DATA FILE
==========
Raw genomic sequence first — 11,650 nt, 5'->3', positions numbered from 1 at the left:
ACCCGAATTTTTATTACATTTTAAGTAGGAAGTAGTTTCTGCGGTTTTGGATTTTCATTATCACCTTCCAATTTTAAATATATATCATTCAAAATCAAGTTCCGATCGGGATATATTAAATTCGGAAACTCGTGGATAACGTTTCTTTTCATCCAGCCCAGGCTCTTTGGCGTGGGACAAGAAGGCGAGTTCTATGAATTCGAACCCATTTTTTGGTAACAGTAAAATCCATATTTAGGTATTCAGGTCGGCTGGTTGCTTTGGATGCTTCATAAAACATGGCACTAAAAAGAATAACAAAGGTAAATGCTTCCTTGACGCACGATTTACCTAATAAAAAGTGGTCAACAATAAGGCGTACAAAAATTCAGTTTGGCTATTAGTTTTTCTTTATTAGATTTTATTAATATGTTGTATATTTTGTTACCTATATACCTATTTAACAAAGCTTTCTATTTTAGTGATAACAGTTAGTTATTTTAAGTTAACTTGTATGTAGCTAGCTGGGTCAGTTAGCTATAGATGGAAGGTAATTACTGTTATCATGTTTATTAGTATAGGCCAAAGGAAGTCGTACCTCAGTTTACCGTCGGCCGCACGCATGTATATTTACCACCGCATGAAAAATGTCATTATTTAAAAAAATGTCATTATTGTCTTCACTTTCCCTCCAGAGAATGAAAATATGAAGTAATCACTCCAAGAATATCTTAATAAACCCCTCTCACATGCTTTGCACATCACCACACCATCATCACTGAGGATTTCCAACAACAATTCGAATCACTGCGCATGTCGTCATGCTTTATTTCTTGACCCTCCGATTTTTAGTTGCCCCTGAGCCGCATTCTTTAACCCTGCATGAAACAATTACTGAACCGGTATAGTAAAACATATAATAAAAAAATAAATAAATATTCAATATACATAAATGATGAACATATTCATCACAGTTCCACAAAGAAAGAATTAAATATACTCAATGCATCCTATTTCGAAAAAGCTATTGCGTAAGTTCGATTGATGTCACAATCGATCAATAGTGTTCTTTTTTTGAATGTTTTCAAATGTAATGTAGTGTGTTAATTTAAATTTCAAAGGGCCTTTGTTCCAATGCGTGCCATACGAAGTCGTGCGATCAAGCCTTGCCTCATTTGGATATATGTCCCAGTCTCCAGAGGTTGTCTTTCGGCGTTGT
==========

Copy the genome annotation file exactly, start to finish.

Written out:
Raw genomic sequence first — 11,650 nt, 5'->3', positions numbered from 1 at the left:
ACCCGAATTTTTATTACATTTTAAGTAGGAAGTAGTTTCTGCGGTTTTGGATTTTCATTATCACCTTCCAATTTTAAATATATATCATTCAAAATCAAGTTCCGATCGGGATATATTAAATTCGGAAACTCGTGGATAACGTTTCTTTTCATCCAGCCCAGGCTCTTTGGCGTGGGACAAGAAGGCGAGTTCTATGAATTCGAACCCATTTTTTGGTAACAGTAAAATCCATATTTAGGTATTCAGGTCGGCTGGTTGCTTTGGATGCTTCATAAAACATGGCACTAAAAAGAATAACAAAGGTAAATGCTTCCTTGACGCACGATTTACCTAATAAAAAGTGGTCAACAATAAGGCGTACAAAAATTCAGTTTGGCTATTAGTTTTTCTTTATTAGATTTTATTAATATGTTGTATATTTTGTTACCTATATACCTATTTAACAAAGCTTTCTATTTTAGTGATAACAGTTAGTTATTTTAAGTTAACTTGTATGTAGCTAGCTGGGTCAGTTAGCTATAGATGGAAGGTAATTACTGTTATCATGTTTATTAGTATAGGCCAAAGGAAGTCGTACCTCAGTTTACCGTCGGCCGCACGCATGTATATTTACCACCGCATGAAAAATGTCATTATTTAAAAAAATGTCATTATTGTCTTCACTTTCCCTCCAGAGAATGAAAATATGAAGTAATCACTCCAAGAATATCTTAATAAACCCCTCTCACATGCTTTGCACATCACCACACCATCATCACTGAGGATTTCCAACAACAATTCGAATCACTGCGCATGTCGTCATGCTTTATTTCTTGACCCTCCGATTTTTAGTTGCCCCTGAGCCGCATTCTTTAACCCTGCATGAAACAATTACTGAACCGGTATAGTAAAACATATAATAAAAAAATAAATAAATATTCAATATACATAAATGATGAACATATTCATCACAGTTCCACAAAGAAAGAATTAAATATACTCAATGCATCCTATTTCGAAAAAGCTATTGCGTAAGTTCGATTGATGTCACAATCGATCAATAGTGTTCTTTTTTTGAATGTTTTCAAATGTAATGTAGTGTGTTAATTTAAATTTCAAAGGGCCTTTGTTCCAATGCGTGCCATACGAAGTCGTGCGATCAAGCCTTGCCTCATTTGGATATATGTCCCAGTCTCCAGAGGTTGTCTTTCGGCGTTGT